But all of these improvements and innovations did not come without cost. Version one's supercharger blew up, badly burning Garlits's hands; version thirteen's transmission exploded, taking off part of his right foot; a broken back resulted when one of his dragster's parachutes failed to open; and another time his dragster's opening parachutes jerked the car violently, resulting in a serious bladder injury for Garlits. Each time, Garlits, supported by his wife and three daughters, bounced back and redesigned his car to make it safer. In the process, he made the whole profession a little safer because other racers imitated his cars.
The man who helped mold the sport of drag racing wanted to make sure the history of drag racing and the efforts of its legendary drivers were preserved. Garlits opened his Museum of Drag Racing in Ocala in 1984. The museum contains fifty-five history-making drag racers, including his first hot rod and the first version of Swamp Rat.
Garlits continued racing until 1994. In 1986 he had experienced a hair-raising incident at Englishtown, New Jersey, in which Swamp Rat 30 lifted its front wheels off the ground, spun around, and headed toward the rear staging area. Only because he accidentally applied the throttle did the car reverse itself and head back toward the raceway where he shut her down. Garlits stayed on the sidelines for the 1988 season but came back in 1989 for a limited engagement with his longtime friend and rival Shirley Muldowney. Three years later, in 1992, Garlits came back to racing with the thirty-second version of Swamp Rat in an effort to break the 300-mph-speed barrier, but during a practice run his deploying parachute caused a detached retina. Following the advice of doctors, Garlits elected to scale back his racing, doing only exhibitions with Muldowney and acting as curator for his museum. Still, the man known for inventing the Top Fuel dragster and a more fire-resistant driving suit continued to race, impressing the audience during his occasional performances. On 2 September 2001, at age sixty-nine, he drove over 300 mph at the U.S. Nationals at Indianapolis—the oldest driver to accomplish this feat.
Garlits wrote two books about his life experiences: King of the Dragsters: The Story of Big Daddy "Don" Garlits (1967), with Brock W. Yates, and Close Calls (1984), with Darryl E. Hicks. Tony Sakkis, Drag Racing Legends (1996), offers biographical material on Garlits; information about Garlits is also in Sports Illustrated (13 Aug. 1964, 27 July 1970, and 29 Sept. 1986).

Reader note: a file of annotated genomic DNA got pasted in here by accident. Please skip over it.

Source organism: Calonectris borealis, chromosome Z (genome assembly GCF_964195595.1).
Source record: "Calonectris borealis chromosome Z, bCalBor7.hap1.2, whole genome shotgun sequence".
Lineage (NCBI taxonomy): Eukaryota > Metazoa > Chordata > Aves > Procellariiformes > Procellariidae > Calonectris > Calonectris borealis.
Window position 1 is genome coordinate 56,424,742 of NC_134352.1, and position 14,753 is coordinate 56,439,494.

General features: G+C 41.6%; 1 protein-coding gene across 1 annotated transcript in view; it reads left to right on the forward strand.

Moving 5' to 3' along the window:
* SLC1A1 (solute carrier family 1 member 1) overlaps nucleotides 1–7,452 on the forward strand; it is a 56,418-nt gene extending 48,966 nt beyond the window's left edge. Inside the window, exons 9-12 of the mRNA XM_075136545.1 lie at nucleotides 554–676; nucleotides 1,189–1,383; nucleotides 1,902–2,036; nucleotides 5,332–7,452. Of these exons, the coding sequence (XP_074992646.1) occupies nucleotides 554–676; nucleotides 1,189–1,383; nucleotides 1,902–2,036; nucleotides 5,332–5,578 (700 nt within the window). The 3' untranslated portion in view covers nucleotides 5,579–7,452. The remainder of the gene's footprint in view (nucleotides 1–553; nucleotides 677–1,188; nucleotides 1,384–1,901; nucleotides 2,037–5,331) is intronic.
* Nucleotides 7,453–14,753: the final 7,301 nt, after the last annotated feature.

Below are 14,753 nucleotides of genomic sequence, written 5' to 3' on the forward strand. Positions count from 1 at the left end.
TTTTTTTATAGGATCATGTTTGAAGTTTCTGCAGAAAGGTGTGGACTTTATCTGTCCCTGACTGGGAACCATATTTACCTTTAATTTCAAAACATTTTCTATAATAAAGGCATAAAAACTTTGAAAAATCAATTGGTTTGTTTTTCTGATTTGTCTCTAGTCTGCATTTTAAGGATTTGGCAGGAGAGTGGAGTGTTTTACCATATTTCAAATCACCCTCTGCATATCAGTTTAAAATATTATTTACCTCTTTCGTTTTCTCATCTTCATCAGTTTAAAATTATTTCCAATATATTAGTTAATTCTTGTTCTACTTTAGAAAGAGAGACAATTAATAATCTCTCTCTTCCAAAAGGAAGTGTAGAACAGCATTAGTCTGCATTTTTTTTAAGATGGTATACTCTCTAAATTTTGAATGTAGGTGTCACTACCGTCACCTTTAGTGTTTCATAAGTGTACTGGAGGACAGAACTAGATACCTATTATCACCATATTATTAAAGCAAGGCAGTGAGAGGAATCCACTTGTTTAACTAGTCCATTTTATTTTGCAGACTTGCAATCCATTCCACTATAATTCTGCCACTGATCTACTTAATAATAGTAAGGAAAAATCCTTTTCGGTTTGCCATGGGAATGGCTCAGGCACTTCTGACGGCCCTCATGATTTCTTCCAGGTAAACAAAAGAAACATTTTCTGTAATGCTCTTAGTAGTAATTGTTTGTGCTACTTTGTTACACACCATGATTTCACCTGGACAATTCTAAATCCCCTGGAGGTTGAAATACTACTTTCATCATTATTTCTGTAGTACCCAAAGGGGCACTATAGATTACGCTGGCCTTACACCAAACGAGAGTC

Brian B. Carpenter
"Garlits, Don(ald)." Scribner Encyclopedia of American Lives, Thematic Series: Sports Figures. . Encyclopedia.com. (September 22, 2018). http://www.encyclopedia.com/humanities/encyclopedias-almanacs-transcripts-and-maps/garlits-donald
"Garlits, Don(ald)." Scribner Encyclopedia of American Lives, Thematic Series: Sports Figures. . Retrieved September 22, 2018 from Encyclopedia.com: http://www.encyclopedia.com/humanities/encyclopedias-almanacs-transcripts-and-maps/garlits-donald
Encyclopedia.com gives you the ability to cite reference entries and articles according to common styles from the Modern Language Association (MLA), The Chicago Manual of Style, and the American Psychological Association (APA).
Within the “Cite this article” tool, pick a style to see how all available information looks when formatted according to that style. Then, copy and paste the text into your bibliography or works cited list.
Because each style has its own formatting nuances that evolve over time and not all information is available for every reference entry or article, Encyclopedia.com cannot guarantee each citation it generates. Therefore, it’s best to use Encyclopedia.com citations as a starting point before checking the style against your school or publication’s requirements and the most-recent information available at these sites:
Modern Language Association
The Chicago Manual of Style
American Psychological Association
- Most online reference entries and articles do not have page numbers. Therefore, that information is unavailable for most Encyclopedia.com content. However, the date of retrieval is often important. Refer to each style’s convention regarding the best way to format page numbers and retrieval dates.
- In addition to the MLA, Chicago, and APA styles, your school, university, publication, or institution may have its own requirements for citations. Therefore, be sure to refer to those guidelines when editing your bibliography or works cited list.